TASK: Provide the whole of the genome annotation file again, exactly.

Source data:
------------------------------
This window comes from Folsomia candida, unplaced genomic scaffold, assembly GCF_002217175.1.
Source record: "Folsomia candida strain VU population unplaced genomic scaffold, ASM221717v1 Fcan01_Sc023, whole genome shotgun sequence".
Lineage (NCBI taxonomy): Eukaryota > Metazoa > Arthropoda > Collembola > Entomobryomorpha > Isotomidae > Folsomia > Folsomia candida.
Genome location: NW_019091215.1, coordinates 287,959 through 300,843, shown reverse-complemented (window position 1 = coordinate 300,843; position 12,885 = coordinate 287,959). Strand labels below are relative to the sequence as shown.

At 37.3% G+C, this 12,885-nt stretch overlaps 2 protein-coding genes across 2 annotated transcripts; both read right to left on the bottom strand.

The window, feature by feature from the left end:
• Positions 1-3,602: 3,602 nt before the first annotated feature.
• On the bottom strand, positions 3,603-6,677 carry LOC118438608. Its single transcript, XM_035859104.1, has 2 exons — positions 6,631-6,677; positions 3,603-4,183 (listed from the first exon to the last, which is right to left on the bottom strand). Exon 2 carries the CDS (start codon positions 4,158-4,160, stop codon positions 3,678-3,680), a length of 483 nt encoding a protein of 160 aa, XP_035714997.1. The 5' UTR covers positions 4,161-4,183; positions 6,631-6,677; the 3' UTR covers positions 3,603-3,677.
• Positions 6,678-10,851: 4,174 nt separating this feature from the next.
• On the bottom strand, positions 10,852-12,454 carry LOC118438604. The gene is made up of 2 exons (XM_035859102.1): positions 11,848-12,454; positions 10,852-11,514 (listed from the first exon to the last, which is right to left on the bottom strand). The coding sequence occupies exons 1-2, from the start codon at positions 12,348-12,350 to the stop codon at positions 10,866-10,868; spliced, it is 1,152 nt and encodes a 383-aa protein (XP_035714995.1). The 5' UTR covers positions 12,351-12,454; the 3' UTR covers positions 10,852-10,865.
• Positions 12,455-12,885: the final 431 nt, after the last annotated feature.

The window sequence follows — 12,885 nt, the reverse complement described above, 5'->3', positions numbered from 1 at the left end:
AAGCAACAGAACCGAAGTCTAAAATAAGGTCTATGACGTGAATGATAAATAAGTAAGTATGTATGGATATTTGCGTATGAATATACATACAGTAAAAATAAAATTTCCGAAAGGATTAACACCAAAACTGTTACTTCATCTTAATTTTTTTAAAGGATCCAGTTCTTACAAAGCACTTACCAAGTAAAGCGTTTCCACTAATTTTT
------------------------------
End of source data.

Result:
This window comes from Folsomia candida, unplaced genomic scaffold, assembly GCF_002217175.1.
Source record: "Folsomia candida strain VU population unplaced genomic scaffold, ASM221717v1 Fcan01_Sc023, whole genome shotgun sequence".
Lineage (NCBI taxonomy): Eukaryota > Metazoa > Arthropoda > Collembola > Entomobryomorpha > Isotomidae > Folsomia > Folsomia candida.
Genome location: NW_019091215.1, coordinates 287,959 through 300,843, shown reverse-complemented (window position 1 = coordinate 300,843; position 12,885 = coordinate 287,959). Strand labels below are relative to the sequence as shown.

At 37.3% G+C, this 12,885-nt stretch overlaps 2 protein-coding genes across 2 annotated transcripts; both read right to left on the bottom strand.

The window, feature by feature from the left end:
• Positions 1-3,602: 3,602 nt before the first annotated feature.
• On the bottom strand, positions 3,603-6,677 carry LOC118438608. Its single transcript, XM_035859104.1, has 2 exons — positions 6,631-6,677; positions 3,603-4,183 (listed from the first exon to the last, which is right to left on the bottom strand). Exon 2 carries the CDS (start codon positions 4,158-4,160, stop codon positions 3,678-3,680), a length of 483 nt encoding a protein of 160 aa, XP_035714997.1. The 5' UTR covers positions 4,161-4,183; positions 6,631-6,677; the 3' UTR covers positions 3,603-3,677.
• Positions 6,678-10,851: 4,174 nt separating this feature from the next.
• On the bottom strand, positions 10,852-12,454 carry LOC118438604. The gene is made up of 2 exons (XM_035859102.1): positions 11,848-12,454; positions 10,852-11,514 (listed from the first exon to the last, which is right to left on the bottom strand). The coding sequence occupies exons 1-2, from the start codon at positions 12,348-12,350 to the stop codon at positions 10,866-10,868; spliced, it is 1,152 nt and encodes a 383-aa protein (XP_035714995.1). The 5' UTR covers positions 12,351-12,454; the 3' UTR covers positions 10,852-10,865.
• Positions 12,455-12,885: the final 431 nt, after the last annotated feature.

The window sequence follows — 12,885 nt, the reverse complement described above, 5'->3', positions numbered from 1 at the left end:
AAGCAACAGAACCGAAGTCTAAAATAAGGTCTATGACGTGAATGATAAATAAGTAAGTATGTATGGATATTTGCGTATGAATATACATACAGTAAAAATAAAATTTCCGAAAGGATTAACACCAAAACTGTTACTTCATCTTAATTTTTTTAAAGGATCCAGTTCTTACAAAGCACTTACCAAGTAAAGCGTTTCCACTAATTTTT